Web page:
The instinct for Survival is part of a basic human need. In 1943 psychologist Abraham Maslow published his ‘Theory of Human Motivation’, which included a neat “hierarchy of needs”, ranking universal human needs into how essential they are. He made it clear that only once one set of Needs is met, do we have the freedom to focus on satisfying the next level.
The Most Basic of Needs
Maslow’s hierarchy begins with two “Basic Needs”, both relating to sustained survival.
First and foremost humans need to sustain life; to satisfy the physiological needs of food, water, warmth and rest. When we feel hungry, we eat. When thirsty, we drink.
Once life is sustainable, we seek to reduce threats to our survival, by satisfying the Safety needs: Being healthy, being financially secure and, at base, being Safe.
The need for Financial Security drives our quest for a stable income and saving for a more certain future. The need for Health and Wellness is behind the billion dollar fitness, supplement and weight loss industries.
Of course, when we think about learning Self Defence, the fundamental reason is to secure our Need for Safety
The Need for Safety - Based on an Assessment of Risk
When it comes to Safety, most of us (fortunately) have not experienced all the potential dangers. So we have to predict the likely threats. Maybe we’ve been broken into twice. Our neighbour was mugged on the train line we use. The local Facebook group speculates there’s a meth lab in the next street. The TV news talks about an attempted abduction on 2 children 5km away.
Based on all this evidence – our own experience, events we can closely relate to and threats that sound plausible – we build up our own assessment of our Safety Needs. How great they are, and what steps we should take to satisfy them. Our age, gender, relationships, location, habits, wealth and profession all mean this is a personal assessment, unique to every individual.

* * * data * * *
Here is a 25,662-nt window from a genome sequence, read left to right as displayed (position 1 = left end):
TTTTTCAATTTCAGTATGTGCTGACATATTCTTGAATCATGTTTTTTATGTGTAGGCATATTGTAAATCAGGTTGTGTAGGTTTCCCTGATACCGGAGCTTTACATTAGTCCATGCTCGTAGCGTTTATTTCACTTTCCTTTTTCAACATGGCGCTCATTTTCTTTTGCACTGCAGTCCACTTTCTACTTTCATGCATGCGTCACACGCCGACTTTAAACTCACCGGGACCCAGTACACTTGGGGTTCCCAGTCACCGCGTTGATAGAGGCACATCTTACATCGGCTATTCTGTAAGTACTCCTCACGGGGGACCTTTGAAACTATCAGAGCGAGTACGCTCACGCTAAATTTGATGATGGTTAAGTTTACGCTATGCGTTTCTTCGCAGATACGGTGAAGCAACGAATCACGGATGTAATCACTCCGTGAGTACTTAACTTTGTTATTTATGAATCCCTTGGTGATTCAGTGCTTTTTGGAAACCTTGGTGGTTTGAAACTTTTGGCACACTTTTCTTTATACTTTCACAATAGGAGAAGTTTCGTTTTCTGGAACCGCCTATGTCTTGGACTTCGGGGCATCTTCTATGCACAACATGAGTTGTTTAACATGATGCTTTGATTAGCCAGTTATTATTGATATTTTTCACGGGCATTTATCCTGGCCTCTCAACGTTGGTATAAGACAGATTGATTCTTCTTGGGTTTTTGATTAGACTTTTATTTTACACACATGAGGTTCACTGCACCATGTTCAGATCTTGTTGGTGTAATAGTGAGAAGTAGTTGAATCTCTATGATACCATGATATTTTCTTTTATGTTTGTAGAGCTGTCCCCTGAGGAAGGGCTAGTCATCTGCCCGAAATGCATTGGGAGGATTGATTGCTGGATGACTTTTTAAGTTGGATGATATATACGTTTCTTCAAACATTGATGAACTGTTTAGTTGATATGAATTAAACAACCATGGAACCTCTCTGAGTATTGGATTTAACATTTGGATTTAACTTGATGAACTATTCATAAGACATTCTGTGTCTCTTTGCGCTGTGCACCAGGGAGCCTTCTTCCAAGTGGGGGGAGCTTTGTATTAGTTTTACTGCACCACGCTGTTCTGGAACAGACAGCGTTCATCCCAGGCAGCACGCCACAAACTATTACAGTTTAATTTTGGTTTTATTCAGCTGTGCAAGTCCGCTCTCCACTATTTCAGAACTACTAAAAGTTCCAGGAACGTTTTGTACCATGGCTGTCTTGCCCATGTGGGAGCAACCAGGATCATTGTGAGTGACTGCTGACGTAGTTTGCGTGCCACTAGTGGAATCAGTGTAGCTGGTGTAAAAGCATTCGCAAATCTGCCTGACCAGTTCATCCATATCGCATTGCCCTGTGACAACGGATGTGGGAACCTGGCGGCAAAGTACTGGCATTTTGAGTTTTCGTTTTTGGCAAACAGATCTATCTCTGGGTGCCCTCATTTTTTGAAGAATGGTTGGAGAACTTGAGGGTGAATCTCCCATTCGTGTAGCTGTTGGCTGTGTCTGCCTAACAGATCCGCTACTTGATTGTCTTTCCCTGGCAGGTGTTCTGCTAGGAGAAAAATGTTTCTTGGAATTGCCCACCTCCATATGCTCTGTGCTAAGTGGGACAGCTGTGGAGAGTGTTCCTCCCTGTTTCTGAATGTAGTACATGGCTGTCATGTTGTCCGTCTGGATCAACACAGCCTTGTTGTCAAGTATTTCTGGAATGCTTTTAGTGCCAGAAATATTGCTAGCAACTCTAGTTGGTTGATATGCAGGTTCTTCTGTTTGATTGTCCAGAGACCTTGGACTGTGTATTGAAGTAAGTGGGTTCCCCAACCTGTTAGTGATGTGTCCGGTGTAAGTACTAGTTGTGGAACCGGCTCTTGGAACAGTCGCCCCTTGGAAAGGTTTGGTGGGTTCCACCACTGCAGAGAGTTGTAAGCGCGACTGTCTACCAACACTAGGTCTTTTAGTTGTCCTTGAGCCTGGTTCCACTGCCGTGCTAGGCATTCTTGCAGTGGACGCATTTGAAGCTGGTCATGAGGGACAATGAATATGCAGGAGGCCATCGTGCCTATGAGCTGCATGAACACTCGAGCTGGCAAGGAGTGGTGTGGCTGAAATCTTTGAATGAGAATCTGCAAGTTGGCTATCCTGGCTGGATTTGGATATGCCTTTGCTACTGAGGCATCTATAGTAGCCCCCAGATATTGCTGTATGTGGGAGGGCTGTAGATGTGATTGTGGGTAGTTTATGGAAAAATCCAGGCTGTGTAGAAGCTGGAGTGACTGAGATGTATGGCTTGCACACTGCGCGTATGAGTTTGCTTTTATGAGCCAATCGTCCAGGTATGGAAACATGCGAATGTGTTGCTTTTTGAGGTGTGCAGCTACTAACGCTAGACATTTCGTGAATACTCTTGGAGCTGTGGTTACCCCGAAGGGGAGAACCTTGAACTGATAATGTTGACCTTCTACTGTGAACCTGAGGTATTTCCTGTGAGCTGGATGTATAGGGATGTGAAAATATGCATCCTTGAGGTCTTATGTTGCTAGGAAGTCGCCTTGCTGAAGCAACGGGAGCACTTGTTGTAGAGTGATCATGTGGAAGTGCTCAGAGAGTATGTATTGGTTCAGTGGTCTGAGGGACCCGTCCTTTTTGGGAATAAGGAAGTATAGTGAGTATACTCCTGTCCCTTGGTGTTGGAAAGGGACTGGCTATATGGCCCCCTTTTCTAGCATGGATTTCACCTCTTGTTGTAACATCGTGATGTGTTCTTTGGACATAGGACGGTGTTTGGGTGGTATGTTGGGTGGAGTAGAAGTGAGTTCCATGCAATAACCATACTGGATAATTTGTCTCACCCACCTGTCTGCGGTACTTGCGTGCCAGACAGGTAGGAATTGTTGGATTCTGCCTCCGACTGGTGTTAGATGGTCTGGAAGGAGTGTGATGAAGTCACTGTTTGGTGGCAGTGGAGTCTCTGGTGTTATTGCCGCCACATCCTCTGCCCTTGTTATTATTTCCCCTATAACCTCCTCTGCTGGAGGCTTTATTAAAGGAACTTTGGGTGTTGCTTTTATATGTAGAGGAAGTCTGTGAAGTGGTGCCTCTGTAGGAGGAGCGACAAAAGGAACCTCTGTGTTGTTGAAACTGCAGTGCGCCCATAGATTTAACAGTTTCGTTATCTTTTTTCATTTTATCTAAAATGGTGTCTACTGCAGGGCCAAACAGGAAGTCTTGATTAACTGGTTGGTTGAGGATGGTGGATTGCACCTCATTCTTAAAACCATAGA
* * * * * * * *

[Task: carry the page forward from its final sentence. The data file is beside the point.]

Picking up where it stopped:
The majority will look at these facts and choose to rely on the easy path. Many these days rely on home security measures. The relative ease of boosting safety in the home and property prompts the growing popularity of guard dogs, security screens, CCTV systems and video entry phones. Others may even choose to rely on a combination of community law enforcement and luck to protect them.
The exceptional few will consider the evidence and feel that the risks justify taking action to lessen the dangers, for themselves and potentially their loved ones. These people see a need to learn Self Defence, the more realistic and effective the better. To arm themselves with tangible skills, available wherever and whenever they’re needed. To Keep Safe to face a new day.
It Comes Down to a Personal Story
So, why are some people in the same risk category more likely to choose to learn Self Defence?
We have been teaching students now for over 2 years and, surprisingly, most people who choose Krav Maga are NOT doing so because they live in war zones or in the most troubled locations. Unless their occupation exposes them to risk, they are often not living particularly dangerous lives. Why?